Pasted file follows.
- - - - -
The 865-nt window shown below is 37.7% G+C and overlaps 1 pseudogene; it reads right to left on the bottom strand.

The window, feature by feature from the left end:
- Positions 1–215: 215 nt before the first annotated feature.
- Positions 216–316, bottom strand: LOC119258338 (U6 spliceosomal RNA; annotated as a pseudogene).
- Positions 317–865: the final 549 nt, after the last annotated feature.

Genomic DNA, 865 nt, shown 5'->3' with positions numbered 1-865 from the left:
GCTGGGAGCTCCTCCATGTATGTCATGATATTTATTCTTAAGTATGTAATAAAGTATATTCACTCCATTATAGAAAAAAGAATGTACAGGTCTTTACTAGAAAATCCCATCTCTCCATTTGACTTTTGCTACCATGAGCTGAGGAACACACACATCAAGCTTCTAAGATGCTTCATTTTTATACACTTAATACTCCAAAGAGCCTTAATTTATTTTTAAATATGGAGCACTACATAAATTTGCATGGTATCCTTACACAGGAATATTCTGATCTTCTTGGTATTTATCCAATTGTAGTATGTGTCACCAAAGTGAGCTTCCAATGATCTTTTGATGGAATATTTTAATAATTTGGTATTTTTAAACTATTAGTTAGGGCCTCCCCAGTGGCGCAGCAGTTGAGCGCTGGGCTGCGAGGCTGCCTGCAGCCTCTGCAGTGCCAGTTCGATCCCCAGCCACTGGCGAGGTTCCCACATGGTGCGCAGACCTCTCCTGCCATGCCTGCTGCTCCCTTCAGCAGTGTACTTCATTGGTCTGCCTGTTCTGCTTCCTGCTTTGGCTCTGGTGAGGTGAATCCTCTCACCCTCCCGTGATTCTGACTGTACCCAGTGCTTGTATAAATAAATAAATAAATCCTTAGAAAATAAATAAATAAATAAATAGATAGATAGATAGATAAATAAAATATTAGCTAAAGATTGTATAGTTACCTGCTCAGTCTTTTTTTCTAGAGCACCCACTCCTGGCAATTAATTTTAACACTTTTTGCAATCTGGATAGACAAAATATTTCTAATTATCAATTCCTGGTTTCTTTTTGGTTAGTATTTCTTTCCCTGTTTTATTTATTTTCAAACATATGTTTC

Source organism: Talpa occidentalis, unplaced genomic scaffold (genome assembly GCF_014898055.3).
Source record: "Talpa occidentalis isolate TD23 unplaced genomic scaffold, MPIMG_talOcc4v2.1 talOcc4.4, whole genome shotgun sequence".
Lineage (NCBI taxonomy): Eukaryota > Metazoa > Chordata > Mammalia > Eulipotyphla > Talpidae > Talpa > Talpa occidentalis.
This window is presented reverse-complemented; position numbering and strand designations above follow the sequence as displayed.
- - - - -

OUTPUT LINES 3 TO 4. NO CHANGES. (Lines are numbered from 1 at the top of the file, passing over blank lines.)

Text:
- Positions 1–215: 215 nt before the first annotated feature.
- Positions 216–316, bottom strand: LOC119258338 (U6 spliceosomal RNA; annotated as a pseudogene).